The American Public Health Association’s 2015 Annual Meeting in Chicago featured a number of poster presentations by Brown School MPH students.
Presenters included Irene Taranhike and Jeffrey Wilhite, both MPH ’16 candidates, who collaborated on a poster about off-field violence by players in the National Football League. They found the NFL’s average penalty for players who committed assault against spouses or girlfriends was $1600 lower than the penalties for players who committed other assaults.
The difference in penalties, though not statistically significant, could be contributing to the incidence of attacks on domestic partners, Wilhite said. “There needs to be an increase in uniform penalties for domestic abuse and assault,” he said.
The APHA meeting, Oct. 29-Nov. 2, was Wilhite’s first. “It was a great networking opportunity,” he said. “It was my first time going to a conference of that scale. There were a million things you could stop and pick up on, an onslaught of information.”
Ramya Ramadas, MPH ’17 candidate, also presented her poster, “Acculturation, Stress and Depressive Symptoms Among Urban Emerging Latino Adults.” Among her findings: young Mexican-American males were more likely to experience depression as they became more acculturated to the U.S. The research was done as part of her honors thesis as an undergraduate at the University of California, Berkeley.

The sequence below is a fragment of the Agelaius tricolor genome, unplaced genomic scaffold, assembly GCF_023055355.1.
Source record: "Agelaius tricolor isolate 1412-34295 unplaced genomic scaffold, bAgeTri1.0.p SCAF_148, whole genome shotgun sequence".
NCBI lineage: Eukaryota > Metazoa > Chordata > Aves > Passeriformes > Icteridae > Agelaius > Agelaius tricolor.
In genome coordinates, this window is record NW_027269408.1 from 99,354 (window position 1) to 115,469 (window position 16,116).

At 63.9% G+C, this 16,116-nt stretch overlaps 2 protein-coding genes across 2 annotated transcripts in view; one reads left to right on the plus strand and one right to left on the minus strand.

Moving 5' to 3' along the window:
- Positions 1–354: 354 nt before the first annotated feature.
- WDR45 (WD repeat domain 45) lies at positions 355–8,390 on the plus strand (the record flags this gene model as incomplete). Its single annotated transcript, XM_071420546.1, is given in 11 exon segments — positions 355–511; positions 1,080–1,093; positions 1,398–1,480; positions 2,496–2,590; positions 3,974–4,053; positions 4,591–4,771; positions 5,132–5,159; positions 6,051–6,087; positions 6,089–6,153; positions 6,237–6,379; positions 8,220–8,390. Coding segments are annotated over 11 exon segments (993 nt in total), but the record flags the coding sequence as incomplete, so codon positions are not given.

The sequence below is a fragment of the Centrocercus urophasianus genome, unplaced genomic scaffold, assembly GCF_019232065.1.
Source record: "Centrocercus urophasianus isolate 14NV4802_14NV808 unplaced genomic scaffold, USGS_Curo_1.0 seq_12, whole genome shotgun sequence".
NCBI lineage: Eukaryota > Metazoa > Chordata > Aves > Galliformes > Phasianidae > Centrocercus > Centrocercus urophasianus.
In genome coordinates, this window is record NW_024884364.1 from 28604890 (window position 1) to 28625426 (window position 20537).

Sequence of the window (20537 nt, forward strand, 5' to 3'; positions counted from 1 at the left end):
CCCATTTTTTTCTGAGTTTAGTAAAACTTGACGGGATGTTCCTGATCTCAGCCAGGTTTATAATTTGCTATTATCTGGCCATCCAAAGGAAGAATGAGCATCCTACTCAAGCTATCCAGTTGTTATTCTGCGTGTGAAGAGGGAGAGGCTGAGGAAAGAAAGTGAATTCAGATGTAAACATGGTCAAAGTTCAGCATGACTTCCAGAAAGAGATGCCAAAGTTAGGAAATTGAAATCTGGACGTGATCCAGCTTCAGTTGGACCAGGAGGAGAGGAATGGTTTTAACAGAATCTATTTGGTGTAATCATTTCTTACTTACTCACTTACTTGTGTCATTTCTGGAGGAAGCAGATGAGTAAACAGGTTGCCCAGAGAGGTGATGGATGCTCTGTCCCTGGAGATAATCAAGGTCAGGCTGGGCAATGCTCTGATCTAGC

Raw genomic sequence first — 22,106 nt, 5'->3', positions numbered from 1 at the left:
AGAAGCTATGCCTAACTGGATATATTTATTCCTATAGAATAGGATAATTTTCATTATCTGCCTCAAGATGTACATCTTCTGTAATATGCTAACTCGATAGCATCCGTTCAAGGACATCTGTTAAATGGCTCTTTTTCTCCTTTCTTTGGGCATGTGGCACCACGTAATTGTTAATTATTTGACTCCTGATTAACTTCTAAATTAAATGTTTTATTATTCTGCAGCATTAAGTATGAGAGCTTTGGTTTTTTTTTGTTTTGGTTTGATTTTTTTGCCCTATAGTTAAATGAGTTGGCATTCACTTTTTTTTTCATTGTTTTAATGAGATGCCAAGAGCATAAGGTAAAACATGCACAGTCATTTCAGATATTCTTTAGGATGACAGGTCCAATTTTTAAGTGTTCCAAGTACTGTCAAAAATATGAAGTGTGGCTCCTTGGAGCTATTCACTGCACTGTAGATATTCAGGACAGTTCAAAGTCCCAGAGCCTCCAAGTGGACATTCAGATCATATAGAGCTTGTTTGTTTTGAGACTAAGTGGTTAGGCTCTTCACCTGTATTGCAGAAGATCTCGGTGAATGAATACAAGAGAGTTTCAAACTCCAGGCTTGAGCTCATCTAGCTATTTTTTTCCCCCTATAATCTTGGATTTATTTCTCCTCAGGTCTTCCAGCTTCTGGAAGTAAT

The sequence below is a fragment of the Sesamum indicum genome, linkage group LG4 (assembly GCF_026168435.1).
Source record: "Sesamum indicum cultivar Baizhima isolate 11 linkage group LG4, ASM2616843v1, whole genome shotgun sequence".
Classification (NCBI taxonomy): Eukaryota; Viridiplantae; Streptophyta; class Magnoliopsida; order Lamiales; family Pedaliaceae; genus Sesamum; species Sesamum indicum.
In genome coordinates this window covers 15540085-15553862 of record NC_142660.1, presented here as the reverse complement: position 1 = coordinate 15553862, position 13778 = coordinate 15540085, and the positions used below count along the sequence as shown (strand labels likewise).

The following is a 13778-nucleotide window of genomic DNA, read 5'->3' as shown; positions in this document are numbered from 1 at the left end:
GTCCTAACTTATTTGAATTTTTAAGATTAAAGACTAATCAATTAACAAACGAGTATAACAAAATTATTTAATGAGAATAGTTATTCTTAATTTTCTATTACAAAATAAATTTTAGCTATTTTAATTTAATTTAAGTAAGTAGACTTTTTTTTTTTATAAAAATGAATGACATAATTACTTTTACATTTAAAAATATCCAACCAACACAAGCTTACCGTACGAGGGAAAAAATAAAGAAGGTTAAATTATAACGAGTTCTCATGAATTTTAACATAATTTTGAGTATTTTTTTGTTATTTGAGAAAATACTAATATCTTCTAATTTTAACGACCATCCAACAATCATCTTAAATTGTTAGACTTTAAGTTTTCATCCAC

At the Brown School, Ramadas is focusing on health policy analysis. She said attending the conference connected her to the breadth of the field of public health. “It was very eye-opening,” she said, “to go to the talks and see various facets of public health and how much there is.”
A number of Brown School alumni also presented their research at the conference, covering topics such as malaria prevention efforts in Angola and HIV prevention for adults over 50.
“Attending national meetings like this is an important part of professional socialization for our students,” said Matthew Kreuter, Kahn Family Professor of Public Health and Associate Dean for Public Health at the Brown School. “When they actively participate by sharing their own work, that’s even better.”